The killing of Osama Bin Laden is no doubt a significant victory in the conflict with al Qaeda (see Michael Lewis’ post here). However, contrary to Peter Bergen’s assertion that “Killing bin Laden is the end of the war on terror. There is no one to replace him in Al Qaeda. Bin Laden was the guy who fought against the Soviet Union and the United States. No one in the network is like that..” I’m not convinced.
But don’t take my word for it, the jihadist’s are not convinced either, just consider what they are saying in the jihadist forums:
- “We were not fighting for Osama. We were fighting for Allah. The Jihad will continue even if the Amir [leader] is Shaheed [martyred]!!”
- “Those who fought for shaykh usaamah, know that shaykh usaamah has passed away, but those who fought for Allaah, know that Allaah is alive and will never die”.
- “a million new bin Ladens will be born! And the flag of jihad will be raised! Inshallah”.
The President declared in his speech that killing Bin Laden was his top priority upon taking office, this differs a bit from his statements on January 15, 2009, when he noted that killing Bin Laden wasn’t essential, rather keeping al Qaeda on the run was the key to strategic success. The linked story admittedly notes the importance placed on capturing or killing Bin Laden, but it’s set in a broader strategic context that required placing pressure on the entire al Qaeda network. That network, despite the killing of Bin Laden, still exists.
As Jason Burke noted in a 2004 piece for Foreign Policy entitled Think Again: Al Qaeda (firewalled):
“Capturing or Killing Bin Laden Will Deal a Severe Blow to Al Qaeda”
Wrong. Even for militants with identifiable ties to bin Laden, the death of the “sheik” will make little difference in their ability to recruit people. U.S. Secretary of Defense Donald Rumsfeld recently acknowledged as much when he questioned in an internal Pentagon memo whether it was possible to kill militants faster than radical clerics and religious schools could create them. In practical terms, bin Laden now has only a very limited ability to commission acts of terror, and his involvement is restricted to the broad strategic direction of largely autonomous cells and groups. Most intelligence analysts now consider him largely peripheral.
This turn of events should surprise no one. Islamic militancy predates bin Laden’s activities. He was barely involved in the Islamic violence of the early 1990s in Algeria, Egypt, Bosnia, and Kashmir. His links to the 1993 World Trade Center attack were tangential. There were no al Qaeda training camps during the early 1990s, although camps run by other groups churned out thousands of highly trained fanatics. Even when bin Laden was based in Afghanistan in the late 1990s, it was often Islamic groups and individuals who sought him out for help in finding resources for preconceived attacks, not vice versa. These days, Islamic groups can go to other individuals, such as Jordanian activist Abu Musab al-Zarqawi, who set up his al Tauhid group in competition with bin Laden (rather than, as is frequently claimed, in alliance with him) to obtain funds, expertise, or other logistical assistance.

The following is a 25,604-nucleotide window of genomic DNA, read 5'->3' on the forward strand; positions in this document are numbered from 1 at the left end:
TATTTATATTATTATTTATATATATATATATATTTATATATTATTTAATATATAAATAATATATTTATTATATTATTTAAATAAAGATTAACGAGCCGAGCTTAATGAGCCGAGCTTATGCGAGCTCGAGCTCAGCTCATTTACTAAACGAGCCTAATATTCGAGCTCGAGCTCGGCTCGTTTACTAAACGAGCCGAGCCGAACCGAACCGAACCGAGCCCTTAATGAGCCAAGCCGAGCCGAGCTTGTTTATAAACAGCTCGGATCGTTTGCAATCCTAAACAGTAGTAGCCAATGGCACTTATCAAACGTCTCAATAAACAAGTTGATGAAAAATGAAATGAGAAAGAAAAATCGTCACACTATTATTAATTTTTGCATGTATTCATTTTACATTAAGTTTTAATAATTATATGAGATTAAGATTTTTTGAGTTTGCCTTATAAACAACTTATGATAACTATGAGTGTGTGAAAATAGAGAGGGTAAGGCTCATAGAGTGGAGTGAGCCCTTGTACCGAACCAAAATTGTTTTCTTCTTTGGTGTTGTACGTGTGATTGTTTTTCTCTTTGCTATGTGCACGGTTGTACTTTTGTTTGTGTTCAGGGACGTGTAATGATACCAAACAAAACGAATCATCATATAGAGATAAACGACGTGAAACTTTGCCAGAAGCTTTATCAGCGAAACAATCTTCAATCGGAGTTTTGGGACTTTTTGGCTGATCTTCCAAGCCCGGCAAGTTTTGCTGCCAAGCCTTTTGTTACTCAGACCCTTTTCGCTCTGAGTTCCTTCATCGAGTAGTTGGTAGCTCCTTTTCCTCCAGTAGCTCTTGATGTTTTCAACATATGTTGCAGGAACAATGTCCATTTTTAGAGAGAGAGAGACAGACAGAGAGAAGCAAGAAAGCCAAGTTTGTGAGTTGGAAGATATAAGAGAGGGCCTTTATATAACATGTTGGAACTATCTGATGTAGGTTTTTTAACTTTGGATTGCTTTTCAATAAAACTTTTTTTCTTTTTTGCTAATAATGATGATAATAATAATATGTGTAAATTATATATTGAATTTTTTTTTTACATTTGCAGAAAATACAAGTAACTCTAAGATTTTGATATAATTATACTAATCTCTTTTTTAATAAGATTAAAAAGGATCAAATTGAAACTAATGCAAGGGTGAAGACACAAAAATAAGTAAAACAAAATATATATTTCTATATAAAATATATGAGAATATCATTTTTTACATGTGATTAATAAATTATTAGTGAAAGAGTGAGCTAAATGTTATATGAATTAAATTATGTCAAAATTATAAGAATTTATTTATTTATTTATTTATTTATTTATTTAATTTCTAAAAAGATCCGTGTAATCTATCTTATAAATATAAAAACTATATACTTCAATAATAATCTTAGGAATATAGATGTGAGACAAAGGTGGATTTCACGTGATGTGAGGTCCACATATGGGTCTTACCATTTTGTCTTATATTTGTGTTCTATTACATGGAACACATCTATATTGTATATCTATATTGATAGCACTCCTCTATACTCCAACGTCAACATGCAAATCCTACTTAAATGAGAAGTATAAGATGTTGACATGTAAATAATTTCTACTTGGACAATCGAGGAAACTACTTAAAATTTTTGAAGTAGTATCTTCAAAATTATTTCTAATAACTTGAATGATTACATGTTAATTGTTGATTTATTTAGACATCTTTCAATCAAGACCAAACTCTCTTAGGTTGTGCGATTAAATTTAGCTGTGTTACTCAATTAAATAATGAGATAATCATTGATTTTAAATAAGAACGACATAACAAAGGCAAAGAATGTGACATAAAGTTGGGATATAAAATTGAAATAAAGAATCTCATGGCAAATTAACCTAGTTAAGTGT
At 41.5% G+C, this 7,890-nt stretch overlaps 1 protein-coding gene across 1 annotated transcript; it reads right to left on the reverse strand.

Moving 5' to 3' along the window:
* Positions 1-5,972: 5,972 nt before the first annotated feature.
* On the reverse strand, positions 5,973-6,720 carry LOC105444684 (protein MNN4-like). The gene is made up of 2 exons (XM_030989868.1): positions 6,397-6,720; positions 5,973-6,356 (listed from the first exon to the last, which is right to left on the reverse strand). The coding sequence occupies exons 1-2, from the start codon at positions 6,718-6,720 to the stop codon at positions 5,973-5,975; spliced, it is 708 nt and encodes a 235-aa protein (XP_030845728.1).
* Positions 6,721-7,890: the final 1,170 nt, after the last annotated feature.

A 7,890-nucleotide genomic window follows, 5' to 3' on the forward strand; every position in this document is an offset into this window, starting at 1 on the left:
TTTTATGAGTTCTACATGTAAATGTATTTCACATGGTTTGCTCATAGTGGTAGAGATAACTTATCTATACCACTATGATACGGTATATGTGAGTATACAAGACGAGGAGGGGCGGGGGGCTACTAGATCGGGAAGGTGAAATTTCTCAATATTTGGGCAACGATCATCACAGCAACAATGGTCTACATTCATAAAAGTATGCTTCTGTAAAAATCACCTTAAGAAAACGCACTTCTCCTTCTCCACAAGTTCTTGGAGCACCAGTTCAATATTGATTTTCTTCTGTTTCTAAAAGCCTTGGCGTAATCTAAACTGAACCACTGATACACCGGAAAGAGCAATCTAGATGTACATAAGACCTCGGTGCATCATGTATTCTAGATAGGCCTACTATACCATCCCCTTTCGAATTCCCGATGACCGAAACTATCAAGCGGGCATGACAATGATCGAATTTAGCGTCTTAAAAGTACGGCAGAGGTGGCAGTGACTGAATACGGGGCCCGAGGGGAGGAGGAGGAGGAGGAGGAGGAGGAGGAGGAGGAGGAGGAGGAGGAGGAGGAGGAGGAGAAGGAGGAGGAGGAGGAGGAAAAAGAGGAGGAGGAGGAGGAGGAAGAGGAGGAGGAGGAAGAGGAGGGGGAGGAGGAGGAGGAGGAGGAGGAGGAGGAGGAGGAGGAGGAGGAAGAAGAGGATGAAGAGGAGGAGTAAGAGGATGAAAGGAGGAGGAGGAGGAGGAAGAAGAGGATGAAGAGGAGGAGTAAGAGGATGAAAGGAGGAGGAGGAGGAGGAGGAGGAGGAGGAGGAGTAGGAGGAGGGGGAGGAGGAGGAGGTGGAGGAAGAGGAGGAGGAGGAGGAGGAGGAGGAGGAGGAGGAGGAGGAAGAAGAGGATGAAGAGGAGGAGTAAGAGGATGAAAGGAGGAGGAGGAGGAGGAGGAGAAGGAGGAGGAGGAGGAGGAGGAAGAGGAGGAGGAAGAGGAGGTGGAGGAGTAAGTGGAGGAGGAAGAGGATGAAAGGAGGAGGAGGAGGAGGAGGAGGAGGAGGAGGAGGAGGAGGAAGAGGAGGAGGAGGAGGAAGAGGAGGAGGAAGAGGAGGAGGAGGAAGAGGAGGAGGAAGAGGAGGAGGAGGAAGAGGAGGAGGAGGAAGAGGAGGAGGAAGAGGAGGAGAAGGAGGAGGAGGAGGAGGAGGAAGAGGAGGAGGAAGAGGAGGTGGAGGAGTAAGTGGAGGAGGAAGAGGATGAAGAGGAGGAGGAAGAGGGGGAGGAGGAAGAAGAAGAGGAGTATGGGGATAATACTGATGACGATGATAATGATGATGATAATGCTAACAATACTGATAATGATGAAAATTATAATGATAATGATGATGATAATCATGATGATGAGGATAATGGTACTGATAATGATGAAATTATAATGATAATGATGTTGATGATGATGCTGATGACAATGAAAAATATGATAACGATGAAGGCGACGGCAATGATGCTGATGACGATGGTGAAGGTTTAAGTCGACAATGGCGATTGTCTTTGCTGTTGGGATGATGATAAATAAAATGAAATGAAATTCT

Bin Laden still plays a significant role in the movement as a propagandist who effectively exploits modern mass communications. It is likely that the United States will eventually apprehend bin Laden and that this demonstration of U.S. power will demoralize many militants. However, much depends on the manner in which he is captured or killed. If, like deposed Iraqi President Saddam Hussein, he surrenders without a fight, which is very unlikely, many followers will be deeply disillusioned. If he achieves martyrdom in a way that his cohorts can spin as heroic, he will be an inspiration for generations to come. Either way, bin Laden’s removal from the scene will not stop Islamic militancy.
That Islamic militancy importantly includes other al Qaeda off-shoots such as al Qaeda on the Arabian Peninsula. In February 2011, Michael Leiter, National Counterterrorism Center Director said in testimony before the U.S. House Homeland Security Committee “I actually consider Al Qaeda in the Arabian Peninsula, with Al-Awlaki as a leader within that organization, is probably the most significant risk to the U.S. homeland.”
I’m hopeful that Bin Laden’s death spells the demise of al Qaeda, but hope alone won’t change the reality of a global movement dedicated to attacking America. Others may see the same thing, but will attribute it to a “military-industrial complex” that makes money off of wars. Whatever your root cause explanation, this conflict is probably not ending anytime soon.
Cross-posted at OJ
Greg McNeal is a professor and national security specialist focusing on the institutions and challenges associated with global security, with substantive expertise in national security law and policy, transnational crime, global policy studies, and international affairs.
He teaches at Pepperdine University's School of Law and School of Public Policy.
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